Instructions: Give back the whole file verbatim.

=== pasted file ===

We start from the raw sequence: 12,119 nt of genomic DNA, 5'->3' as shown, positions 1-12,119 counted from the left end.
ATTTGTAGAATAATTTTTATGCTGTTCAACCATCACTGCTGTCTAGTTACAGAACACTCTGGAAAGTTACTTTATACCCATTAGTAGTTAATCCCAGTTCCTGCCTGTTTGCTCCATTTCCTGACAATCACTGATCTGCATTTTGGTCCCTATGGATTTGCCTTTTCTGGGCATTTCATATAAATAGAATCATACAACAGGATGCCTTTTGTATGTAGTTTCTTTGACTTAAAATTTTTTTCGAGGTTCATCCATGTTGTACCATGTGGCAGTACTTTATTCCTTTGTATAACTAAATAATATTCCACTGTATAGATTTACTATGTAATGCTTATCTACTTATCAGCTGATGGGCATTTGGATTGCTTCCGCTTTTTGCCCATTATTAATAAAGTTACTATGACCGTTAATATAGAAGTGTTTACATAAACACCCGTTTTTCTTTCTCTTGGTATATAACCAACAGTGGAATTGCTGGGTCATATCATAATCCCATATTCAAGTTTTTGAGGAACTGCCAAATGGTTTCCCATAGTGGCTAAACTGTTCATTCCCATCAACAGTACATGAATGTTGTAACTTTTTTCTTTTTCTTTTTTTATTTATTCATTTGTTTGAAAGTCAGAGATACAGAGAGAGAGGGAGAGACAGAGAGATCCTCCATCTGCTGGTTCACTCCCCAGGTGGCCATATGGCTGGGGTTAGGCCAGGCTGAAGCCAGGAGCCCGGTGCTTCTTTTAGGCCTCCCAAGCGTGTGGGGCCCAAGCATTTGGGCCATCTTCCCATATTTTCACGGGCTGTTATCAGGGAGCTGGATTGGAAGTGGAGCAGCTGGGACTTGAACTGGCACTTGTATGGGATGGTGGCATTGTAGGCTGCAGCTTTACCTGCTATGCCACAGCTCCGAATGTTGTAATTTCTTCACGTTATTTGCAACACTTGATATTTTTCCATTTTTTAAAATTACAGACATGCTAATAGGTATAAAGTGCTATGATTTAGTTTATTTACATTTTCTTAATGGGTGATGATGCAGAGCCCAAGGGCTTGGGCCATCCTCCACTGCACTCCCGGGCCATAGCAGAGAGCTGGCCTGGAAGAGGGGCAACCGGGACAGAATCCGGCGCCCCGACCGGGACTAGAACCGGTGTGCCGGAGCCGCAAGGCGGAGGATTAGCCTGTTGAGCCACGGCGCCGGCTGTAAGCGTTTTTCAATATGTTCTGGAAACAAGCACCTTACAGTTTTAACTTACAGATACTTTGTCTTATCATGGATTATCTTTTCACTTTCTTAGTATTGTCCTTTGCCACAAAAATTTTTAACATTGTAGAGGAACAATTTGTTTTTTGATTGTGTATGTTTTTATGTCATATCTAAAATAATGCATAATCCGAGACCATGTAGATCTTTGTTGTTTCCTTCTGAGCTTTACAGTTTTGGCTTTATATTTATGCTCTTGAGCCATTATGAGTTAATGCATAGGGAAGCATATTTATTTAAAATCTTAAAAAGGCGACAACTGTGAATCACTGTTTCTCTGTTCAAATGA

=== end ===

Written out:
We start from the raw sequence: 12,119 nt of genomic DNA, 5'->3' as shown, positions 1-12,119 counted from the left end.
ATTTGTAGAATAATTTTTATGCTGTTCAACCATCACTGCTGTCTAGTTACAGAACACTCTGGAAAGTTACTTTATACCCATTAGTAGTTAATCCCAGTTCCTGCCTGTTTGCTCCATTTCCTGACAATCACTGATCTGCATTTTGGTCCCTATGGATTTGCCTTTTCTGGGCATTTCATATAAATAGAATCATACAACAGGATGCCTTTTGTATGTAGTTTCTTTGACTTAAAATTTTTTTCGAGGTTCATCCATGTTGTACCATGTGGCAGTACTTTATTCCTTTGTATAACTAAATAATATTCCACTGTATAGATTTACTATGTAATGCTTATCTACTTATCAGCTGATGGGCATTTGGATTGCTTCCGCTTTTTGCCCATTATTAATAAAGTTACTATGACCGTTAATATAGAAGTGTTTACATAAACACCCGTTTTTCTTTCTCTTGGTATATAACCAACAGTGGAATTGCTGGGTCATATCATAATCCCATATTCAAGTTTTTGAGGAACTGCCAAATGGTTTCCCATAGTGGCTAAACTGTTCATTCCCATCAACAGTACATGAATGTTGTAACTTTTTTCTTTTTCTTTTTTTATTTATTCATTTGTTTGAAAGTCAGAGATACAGAGAGAGAGGGAGAGACAGAGAGATCCTCCATCTGCTGGTTCACTCCCCAGGTGGCCATATGGCTGGGGTTAGGCCAGGCTGAAGCCAGGAGCCCGGTGCTTCTTTTAGGCCTCCCAAGCGTGTGGGGCCCAAGCATTTGGGCCATCTTCCCATATTTTCACGGGCTGTTATCAGGGAGCTGGATTGGAAGTGGAGCAGCTGGGACTTGAACTGGCACTTGTATGGGATGGTGGCATTGTAGGCTGCAGCTTTACCTGCTATGCCACAGCTCCGAATGTTGTAATTTCTTCACGTTATTTGCAACACTTGATATTTTTCCATTTTTTAAAATTACAGACATGCTAATAGGTATAAAGTGCTATGATTTAGTTTATTTACATTTTCTTAATGGGTGATGATGCAGAGCCCAAGGGCTTGGGCCATCCTCCACTGCACTCCCGGGCCATAGCAGAGAGCTGGCCTGGAAGAGGGGCAACCGGGACAGAATCCGGCGCCCCGACCGGGACTAGAACCGGTGTGCCGGAGCCGCAAGGCGGAGGATTAGCCTGTTGAGCCACGGCGCCGGCTGTAAGCGTTTTTCAATATGTTCTGGAAACAAGCACCTTACAGTTTTAACTTACAGATACTTTGTCTTATCATGGATTATCTTTTCACTTTCTTAGTATTGTCCTTTGCCACAAAAATTTTTAACATTGTAGAGGAACAATTTGTTTTTTGATTGTGTATGTTTTTATGTCATATCTAAAATAATGCATAATCCGAGACCATGTAGATCTTTGTTGTTTCCTTCTGAGCTTTACAGTTTTGGCTTTATATTTATGCTCTTGAGCCATTATGAGTTAATGCATAGGGAAGCATATTTATTTAAAATCTTAAAAAGGCGACAACTGTGAATCACTGTTTCTCTGTTCAAATGA